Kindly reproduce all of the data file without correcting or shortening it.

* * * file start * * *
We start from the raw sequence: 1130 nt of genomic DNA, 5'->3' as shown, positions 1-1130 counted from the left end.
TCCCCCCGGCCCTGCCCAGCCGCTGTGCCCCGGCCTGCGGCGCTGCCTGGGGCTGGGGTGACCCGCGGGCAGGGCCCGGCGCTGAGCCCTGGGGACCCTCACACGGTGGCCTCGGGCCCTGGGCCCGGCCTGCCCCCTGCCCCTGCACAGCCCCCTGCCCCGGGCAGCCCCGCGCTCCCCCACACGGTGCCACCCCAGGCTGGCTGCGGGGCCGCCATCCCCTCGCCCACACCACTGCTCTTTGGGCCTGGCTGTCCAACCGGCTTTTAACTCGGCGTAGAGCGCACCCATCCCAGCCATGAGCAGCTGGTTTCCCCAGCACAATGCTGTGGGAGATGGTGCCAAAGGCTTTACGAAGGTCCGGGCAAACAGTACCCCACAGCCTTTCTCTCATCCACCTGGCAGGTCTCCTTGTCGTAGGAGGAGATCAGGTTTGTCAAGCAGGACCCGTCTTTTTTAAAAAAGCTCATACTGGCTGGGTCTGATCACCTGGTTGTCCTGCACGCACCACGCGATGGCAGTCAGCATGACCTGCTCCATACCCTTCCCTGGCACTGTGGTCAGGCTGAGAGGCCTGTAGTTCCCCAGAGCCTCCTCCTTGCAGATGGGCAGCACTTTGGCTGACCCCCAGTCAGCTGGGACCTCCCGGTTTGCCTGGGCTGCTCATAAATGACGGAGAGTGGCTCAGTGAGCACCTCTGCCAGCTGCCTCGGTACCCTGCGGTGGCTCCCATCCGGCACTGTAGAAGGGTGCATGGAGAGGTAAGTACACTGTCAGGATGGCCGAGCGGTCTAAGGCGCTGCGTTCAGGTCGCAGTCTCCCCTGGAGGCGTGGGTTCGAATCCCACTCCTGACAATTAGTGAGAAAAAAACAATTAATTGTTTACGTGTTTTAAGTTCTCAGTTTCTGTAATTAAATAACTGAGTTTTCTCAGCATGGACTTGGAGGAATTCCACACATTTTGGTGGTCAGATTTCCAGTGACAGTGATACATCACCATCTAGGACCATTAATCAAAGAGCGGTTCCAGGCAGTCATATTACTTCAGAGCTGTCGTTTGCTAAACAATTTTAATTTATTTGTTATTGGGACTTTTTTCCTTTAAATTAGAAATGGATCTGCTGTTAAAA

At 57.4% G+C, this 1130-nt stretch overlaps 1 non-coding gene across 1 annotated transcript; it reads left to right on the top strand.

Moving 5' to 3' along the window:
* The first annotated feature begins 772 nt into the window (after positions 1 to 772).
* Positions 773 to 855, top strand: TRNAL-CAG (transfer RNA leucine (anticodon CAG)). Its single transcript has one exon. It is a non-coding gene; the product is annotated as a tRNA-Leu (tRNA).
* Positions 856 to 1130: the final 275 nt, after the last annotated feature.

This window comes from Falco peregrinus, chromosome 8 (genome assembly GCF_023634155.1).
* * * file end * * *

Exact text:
We start from the raw sequence: 1130 nt of genomic DNA, 5'->3' as shown, positions 1-1130 counted from the left end.
TCCCCCCGGCCCTGCCCAGCCGCTGTGCCCCGGCCTGCGGCGCTGCCTGGGGCTGGGGTGACCCGCGGGCAGGGCCCGGCGCTGAGCCCTGGGGACCCTCACACGGTGGCCTCGGGCCCTGGGCCCGGCCTGCCCCCTGCCCCTGCACAGCCCCCTGCCCCGGGCAGCCCCGCGCTCCCCCACACGGTGCCACCCCAGGCTGGCTGCGGGGCCGCCATCCCCTCGCCCACACCACTGCTCTTTGGGCCTGGCTGTCCAACCGGCTTTTAACTCGGCGTAGAGCGCACCCATCCCAGCCATGAGCAGCTGGTTTCCCCAGCACAATGCTGTGGGAGATGGTGCCAAAGGCTTTACGAAGGTCCGGGCAAACAGTACCCCACAGCCTTTCTCTCATCCACCTGGCAGGTCTCCTTGTCGTAGGAGGAGATCAGGTTTGTCAAGCAGGACCCGTCTTTTTTAAAAAAGCTCATACTGGCTGGGTCTGATCACCTGGTTGTCCTGCACGCACCACGCGATGGCAGTCAGCATGACCTGCTCCATACCCTTCCCTGGCACTGTGGTCAGGCTGAGAGGCCTGTAGTTCCCCAGAGCCTCCTCCTTGCAGATGGGCAGCACTTTGGCTGACCCCCAGTCAGCTGGGACCTCCCGGTTTGCCTGGGCTGCTCATAAATGACGGAGAGTGGCTCAGTGAGCACCTCTGCCAGCTGCCTCGGTACCCTGCGGTGGCTCCCATCCGGCACTGTAGAAGGGTGCATGGAGAGGTAAGTACACTGTCAGGATGGCCGAGCGGTCTAAGGCGCTGCGTTCAGGTCGCAGTCTCCCCTGGAGGCGTGGGTTCGAATCCCACTCCTGACAATTAGTGAGAAAAAAACAATTAATTGTTTACGTGTTTTAAGTTCTCAGTTTCTGTAATTAAATAACTGAGTTTTCTCAGCATGGACTTGGAGGAATTCCACACATTTTGGTGGTCAGATTTCCAGTGACAGTGATACATCACCATCTAGGACCATTAATCAAAGAGCGGTTCCAGGCAGTCATATTACTTCAGAGCTGTCGTTTGCTAAACAATTTTAATTTATTTGTTATTGGGACTTTTTTCCTTTAAATTAGAAATGGATCTGCTGTTAAAA

At 57.4% G+C, this 1130-nt stretch overlaps 1 non-coding gene across 1 annotated transcript; it reads left to right on the top strand.

Moving 5' to 3' along the window:
* The first annotated feature begins 772 nt into the window (after positions 1 to 772).
* Positions 773 to 855, top strand: TRNAL-CAG (transfer RNA leucine (anticodon CAG)). Its single transcript has one exon. It is a non-coding gene; the product is annotated as a tRNA-Leu (tRNA).
* Positions 856 to 1130: the final 275 nt, after the last annotated feature.

This window comes from Falco peregrinus, chromosome 8 (genome assembly GCF_023634155.1).